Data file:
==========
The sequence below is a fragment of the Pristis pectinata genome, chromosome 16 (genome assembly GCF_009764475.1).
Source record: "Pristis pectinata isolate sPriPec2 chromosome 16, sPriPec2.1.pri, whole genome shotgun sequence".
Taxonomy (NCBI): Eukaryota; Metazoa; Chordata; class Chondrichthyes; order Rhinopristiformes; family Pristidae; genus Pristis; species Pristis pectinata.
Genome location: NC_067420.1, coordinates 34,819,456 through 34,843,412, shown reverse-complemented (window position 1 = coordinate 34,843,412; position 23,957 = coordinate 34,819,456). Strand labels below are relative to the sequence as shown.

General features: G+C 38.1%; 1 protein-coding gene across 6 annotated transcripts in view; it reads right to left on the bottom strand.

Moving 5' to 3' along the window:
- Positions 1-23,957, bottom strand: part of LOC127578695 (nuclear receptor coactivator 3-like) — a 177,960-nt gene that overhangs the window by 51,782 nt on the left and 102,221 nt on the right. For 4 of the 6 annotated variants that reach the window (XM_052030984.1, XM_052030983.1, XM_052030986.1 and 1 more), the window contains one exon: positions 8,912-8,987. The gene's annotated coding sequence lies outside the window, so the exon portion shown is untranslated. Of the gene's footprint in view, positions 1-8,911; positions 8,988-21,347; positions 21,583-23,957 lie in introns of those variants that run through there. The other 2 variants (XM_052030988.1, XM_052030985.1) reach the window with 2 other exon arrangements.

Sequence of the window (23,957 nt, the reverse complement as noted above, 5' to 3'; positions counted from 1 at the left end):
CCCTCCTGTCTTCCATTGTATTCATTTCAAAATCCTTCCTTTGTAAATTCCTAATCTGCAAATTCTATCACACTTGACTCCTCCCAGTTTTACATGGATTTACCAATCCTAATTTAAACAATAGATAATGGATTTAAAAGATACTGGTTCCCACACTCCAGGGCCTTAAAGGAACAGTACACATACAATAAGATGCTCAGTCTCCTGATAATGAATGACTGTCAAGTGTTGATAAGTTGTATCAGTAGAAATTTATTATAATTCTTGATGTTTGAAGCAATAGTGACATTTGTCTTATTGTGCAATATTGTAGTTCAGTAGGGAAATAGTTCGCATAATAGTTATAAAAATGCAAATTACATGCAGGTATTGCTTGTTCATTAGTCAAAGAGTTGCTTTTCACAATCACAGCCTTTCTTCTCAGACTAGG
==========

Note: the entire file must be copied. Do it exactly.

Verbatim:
The sequence below is a fragment of the Pristis pectinata genome, chromosome 16 (genome assembly GCF_009764475.1).
Source record: "Pristis pectinata isolate sPriPec2 chromosome 16, sPriPec2.1.pri, whole genome shotgun sequence".
Taxonomy (NCBI): Eukaryota; Metazoa; Chordata; class Chondrichthyes; order Rhinopristiformes; family Pristidae; genus Pristis; species Pristis pectinata.
Genome location: NC_067420.1, coordinates 34,819,456 through 34,843,412, shown reverse-complemented (window position 1 = coordinate 34,843,412; position 23,957 = coordinate 34,819,456). Strand labels below are relative to the sequence as shown.

General features: G+C 38.1%; 1 protein-coding gene across 6 annotated transcripts in view; it reads right to left on the bottom strand.

Moving 5' to 3' along the window:
- Positions 1-23,957, bottom strand: part of LOC127578695 (nuclear receptor coactivator 3-like) — a 177,960-nt gene that overhangs the window by 51,782 nt on the left and 102,221 nt on the right. For 4 of the 6 annotated variants that reach the window (XM_052030984.1, XM_052030983.1, XM_052030986.1 and 1 more), the window contains one exon: positions 8,912-8,987. The gene's annotated coding sequence lies outside the window, so the exon portion shown is untranslated. Of the gene's footprint in view, positions 1-8,911; positions 8,988-21,347; positions 21,583-23,957 lie in introns of those variants that run through there. The other 2 variants (XM_052030988.1, XM_052030985.1) reach the window with 2 other exon arrangements.

Sequence of the window (23,957 nt, the reverse complement as noted above, 5' to 3'; positions counted from 1 at the left end):
CCCTCCTGTCTTCCATTGTATTCATTTCAAAATCCTTCCTTTGTAAATTCCTAATCTGCAAATTCTATCACACTTGACTCCTCCCAGTTTTACATGGATTTACCAATCCTAATTTAAACAATAGATAATGGATTTAAAAGATACTGGTTCCCACACTCCAGGGCCTTAAAGGAACAGTACACATACAATAAGATGCTCAGTCTCCTGATAATGAATGACTGTCAAGTGTTGATAAGTTGTATCAGTAGAAATTTATTATAATTCTTGATGTTTGAAGCAATAGTGACATTTGTCTTATTGTGCAATATTGTAGTTCAGTAGGGAAATAGTTCGCATAATAGTTATAAAAATGCAAATTACATGCAGGTATTGCTTGTTCATTAGTCAAAGAGTTGCTTTTCACAATCACAGCCTTTCTTCTCAGACTAGG